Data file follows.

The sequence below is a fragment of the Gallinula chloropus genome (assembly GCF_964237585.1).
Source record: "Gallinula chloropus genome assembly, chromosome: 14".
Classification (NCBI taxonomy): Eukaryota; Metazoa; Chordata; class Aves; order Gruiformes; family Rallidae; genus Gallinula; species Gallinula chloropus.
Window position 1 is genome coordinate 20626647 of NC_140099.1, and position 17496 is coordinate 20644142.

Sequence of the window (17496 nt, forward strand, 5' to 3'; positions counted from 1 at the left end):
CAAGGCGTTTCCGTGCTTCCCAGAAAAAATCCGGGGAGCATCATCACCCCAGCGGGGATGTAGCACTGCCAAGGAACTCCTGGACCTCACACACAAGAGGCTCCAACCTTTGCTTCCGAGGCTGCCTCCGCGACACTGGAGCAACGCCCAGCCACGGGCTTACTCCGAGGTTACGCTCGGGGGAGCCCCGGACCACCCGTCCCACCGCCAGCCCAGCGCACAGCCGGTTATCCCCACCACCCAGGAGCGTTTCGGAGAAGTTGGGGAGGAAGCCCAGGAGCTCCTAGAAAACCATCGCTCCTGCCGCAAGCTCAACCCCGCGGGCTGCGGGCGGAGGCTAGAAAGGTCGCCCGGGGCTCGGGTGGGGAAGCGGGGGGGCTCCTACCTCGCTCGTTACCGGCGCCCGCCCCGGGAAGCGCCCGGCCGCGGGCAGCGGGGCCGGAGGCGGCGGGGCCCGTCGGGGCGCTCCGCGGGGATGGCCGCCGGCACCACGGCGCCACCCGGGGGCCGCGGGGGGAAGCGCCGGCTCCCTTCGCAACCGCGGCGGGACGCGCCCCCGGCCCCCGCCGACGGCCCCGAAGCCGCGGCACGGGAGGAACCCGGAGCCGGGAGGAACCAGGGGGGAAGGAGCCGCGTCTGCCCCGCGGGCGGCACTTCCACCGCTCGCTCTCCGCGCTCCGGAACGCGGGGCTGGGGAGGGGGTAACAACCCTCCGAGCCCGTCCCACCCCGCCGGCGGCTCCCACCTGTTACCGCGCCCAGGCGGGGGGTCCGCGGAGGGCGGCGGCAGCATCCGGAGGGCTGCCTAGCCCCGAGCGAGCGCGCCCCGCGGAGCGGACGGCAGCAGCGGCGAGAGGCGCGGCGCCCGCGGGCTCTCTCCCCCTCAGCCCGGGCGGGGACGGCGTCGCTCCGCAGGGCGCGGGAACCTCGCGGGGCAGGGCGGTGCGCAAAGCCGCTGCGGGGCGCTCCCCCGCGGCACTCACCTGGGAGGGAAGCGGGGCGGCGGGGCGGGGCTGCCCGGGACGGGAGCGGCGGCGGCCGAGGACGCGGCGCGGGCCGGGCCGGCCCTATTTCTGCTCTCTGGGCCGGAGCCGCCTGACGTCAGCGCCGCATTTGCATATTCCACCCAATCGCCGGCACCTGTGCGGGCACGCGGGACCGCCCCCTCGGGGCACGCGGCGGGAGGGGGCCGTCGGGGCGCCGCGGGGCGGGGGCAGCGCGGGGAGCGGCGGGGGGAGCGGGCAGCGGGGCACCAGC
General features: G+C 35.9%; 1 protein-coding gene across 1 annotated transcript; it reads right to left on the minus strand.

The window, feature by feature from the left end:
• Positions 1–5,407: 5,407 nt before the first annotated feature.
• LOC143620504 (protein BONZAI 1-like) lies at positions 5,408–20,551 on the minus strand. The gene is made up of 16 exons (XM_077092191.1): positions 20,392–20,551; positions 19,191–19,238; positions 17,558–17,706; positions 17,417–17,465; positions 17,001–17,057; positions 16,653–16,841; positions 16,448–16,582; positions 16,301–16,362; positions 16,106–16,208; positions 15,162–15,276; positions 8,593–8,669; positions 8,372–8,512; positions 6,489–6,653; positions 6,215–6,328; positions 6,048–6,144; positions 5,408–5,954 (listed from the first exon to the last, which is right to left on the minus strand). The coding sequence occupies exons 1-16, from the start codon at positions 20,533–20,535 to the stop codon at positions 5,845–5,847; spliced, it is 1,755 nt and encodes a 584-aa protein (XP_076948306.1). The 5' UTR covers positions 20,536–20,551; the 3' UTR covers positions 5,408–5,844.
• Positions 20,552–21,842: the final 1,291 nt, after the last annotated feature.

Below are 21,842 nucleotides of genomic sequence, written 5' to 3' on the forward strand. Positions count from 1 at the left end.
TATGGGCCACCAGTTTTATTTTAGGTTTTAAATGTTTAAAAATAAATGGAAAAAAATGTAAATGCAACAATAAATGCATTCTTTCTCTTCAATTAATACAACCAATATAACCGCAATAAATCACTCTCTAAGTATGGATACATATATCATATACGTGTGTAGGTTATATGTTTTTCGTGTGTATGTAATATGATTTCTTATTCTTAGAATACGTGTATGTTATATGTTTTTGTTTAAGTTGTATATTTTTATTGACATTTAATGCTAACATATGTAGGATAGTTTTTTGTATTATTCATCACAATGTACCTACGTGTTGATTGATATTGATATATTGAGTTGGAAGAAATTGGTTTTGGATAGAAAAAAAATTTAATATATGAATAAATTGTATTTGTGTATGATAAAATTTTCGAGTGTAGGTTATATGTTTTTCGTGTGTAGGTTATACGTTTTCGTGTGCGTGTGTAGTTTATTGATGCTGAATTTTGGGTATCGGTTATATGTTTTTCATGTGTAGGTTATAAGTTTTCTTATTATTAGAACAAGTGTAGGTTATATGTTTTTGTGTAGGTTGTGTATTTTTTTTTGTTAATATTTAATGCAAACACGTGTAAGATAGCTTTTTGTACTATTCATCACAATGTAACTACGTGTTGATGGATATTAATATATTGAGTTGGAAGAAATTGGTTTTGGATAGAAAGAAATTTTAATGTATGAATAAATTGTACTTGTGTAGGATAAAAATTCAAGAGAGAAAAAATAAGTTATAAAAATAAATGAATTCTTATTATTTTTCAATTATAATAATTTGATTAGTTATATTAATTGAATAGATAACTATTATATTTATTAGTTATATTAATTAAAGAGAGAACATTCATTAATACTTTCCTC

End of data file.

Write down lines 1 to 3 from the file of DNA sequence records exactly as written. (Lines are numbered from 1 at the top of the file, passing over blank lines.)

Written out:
The sequence below is a fragment of the Gallinula chloropus genome (assembly GCF_964237585.1).
Source record: "Gallinula chloropus genome assembly, chromosome: 14".
Classification (NCBI taxonomy): Eukaryota; Metazoa; Chordata; class Aves; order Gruiformes; family Rallidae; genus Gallinula; species Gallinula chloropus.